The Rest of the Ballot

The ballot for this year's RRHOF induction has fifteen nominees, and although six are likely to get inducted (at least that's the usual number), you can frustratingly only vote for five. Here's how I feel about the other ten, ranked in descending order of how  difficult they were for me to not select with my imaginary votes. 

6. Nine Inch Nails

When I first saw the ballot a few weeks ago, I thought for sure NIN would be one of my picks. But then I saw this list. That's every artist that has gotten into the RRHOF on their first year of eligibility. I mean, just look at those names. That's a murderer's row of absolute legends. Only three names on that list even remotely feel like they don't belong: The Everly Brothers, Fats Domino, and The Pretenders. Personally, I would not be comfortable adding Nine Inch Nails to that list.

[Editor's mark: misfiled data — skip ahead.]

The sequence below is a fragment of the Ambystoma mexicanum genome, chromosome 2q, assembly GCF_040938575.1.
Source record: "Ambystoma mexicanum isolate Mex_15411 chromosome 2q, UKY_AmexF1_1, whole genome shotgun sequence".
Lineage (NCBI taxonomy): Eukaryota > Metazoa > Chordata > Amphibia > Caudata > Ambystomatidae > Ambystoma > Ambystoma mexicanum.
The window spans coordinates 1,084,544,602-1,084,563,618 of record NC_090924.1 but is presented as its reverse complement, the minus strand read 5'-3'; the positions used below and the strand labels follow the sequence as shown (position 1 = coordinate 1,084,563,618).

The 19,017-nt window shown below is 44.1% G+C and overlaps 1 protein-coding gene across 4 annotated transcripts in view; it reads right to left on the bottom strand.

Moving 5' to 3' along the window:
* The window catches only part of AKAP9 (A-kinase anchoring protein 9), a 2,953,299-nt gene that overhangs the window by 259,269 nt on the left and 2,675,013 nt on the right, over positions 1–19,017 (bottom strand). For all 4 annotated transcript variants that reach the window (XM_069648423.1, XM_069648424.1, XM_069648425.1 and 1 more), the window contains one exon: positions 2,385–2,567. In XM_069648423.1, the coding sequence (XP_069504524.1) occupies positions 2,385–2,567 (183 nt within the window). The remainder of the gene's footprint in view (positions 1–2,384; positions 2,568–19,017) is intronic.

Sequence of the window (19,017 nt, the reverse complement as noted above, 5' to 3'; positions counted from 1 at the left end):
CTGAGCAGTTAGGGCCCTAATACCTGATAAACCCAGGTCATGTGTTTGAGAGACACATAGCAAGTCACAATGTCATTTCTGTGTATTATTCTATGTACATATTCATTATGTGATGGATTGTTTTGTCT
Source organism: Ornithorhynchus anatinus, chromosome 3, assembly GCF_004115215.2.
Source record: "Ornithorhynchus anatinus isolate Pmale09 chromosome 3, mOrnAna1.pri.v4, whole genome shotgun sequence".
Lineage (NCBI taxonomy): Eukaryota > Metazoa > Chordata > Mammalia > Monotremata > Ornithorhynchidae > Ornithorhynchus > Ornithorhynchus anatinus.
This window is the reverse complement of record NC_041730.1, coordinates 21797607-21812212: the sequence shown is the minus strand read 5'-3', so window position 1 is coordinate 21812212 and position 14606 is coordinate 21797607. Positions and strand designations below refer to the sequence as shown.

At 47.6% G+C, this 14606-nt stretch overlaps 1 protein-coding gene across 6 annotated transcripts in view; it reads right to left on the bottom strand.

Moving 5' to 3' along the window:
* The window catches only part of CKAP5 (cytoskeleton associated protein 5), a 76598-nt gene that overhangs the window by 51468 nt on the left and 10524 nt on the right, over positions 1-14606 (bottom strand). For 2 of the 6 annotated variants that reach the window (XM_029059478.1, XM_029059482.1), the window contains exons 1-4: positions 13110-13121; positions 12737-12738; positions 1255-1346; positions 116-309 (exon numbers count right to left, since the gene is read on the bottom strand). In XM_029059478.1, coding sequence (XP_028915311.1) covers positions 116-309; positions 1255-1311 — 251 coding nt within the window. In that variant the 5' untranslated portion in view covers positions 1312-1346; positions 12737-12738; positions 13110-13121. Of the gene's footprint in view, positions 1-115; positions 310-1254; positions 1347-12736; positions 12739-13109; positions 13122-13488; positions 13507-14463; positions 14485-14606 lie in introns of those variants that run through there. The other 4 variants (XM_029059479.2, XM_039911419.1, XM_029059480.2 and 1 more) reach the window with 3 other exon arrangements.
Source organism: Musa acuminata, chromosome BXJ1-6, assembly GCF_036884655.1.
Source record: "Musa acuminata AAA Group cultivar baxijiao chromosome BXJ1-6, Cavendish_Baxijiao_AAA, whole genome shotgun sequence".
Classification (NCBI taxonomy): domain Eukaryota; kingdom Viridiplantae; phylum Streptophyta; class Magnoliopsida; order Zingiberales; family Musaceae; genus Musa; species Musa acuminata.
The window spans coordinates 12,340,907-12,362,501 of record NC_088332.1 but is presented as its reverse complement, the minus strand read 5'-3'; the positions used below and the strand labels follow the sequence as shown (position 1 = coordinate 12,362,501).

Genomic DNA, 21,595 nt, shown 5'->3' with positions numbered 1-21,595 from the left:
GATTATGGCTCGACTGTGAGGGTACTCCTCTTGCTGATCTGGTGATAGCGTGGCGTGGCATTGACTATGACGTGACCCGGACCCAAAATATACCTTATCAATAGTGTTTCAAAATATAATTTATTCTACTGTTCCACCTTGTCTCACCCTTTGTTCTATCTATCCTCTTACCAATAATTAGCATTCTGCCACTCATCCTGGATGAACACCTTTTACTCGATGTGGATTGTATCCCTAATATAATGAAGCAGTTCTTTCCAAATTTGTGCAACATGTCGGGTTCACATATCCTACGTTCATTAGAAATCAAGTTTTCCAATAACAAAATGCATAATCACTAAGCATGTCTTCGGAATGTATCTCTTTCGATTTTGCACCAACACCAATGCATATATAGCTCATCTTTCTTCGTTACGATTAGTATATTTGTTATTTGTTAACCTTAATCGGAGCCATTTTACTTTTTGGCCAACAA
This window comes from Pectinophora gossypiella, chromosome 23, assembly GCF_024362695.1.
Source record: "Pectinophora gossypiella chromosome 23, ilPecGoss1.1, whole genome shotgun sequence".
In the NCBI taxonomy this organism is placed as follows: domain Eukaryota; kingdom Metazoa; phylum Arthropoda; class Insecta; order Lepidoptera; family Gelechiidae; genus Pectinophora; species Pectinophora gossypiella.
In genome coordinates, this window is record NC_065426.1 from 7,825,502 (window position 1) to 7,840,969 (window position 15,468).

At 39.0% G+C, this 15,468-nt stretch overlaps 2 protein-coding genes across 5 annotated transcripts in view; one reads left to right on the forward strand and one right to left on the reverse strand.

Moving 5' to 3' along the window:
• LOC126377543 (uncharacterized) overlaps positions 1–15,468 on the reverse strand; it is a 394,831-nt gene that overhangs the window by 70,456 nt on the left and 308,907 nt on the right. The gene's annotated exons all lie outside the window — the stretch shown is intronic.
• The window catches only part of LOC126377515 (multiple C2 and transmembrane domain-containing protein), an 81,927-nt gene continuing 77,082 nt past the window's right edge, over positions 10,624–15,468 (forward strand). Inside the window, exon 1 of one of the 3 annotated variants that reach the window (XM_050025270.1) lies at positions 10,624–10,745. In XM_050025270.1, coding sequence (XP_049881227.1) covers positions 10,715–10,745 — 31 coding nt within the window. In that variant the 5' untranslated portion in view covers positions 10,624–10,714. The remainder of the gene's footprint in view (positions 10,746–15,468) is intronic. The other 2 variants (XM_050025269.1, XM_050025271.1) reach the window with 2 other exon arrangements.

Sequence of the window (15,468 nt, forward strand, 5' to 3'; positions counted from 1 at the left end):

Look, Nine Inch Nails is (that's the correct pronoun, right? I mean, it's just Trent Reznor we're talking about here) getting inducted to the RRHOF, it's just a matter of when. They/he is completely deserving. But inducting an artist on the first ballot sends a further message that they're one of the all-time greats, and I just don't quite feel like NIN are worthy of that accolade. They/he can wait a few years. 

7. Green Day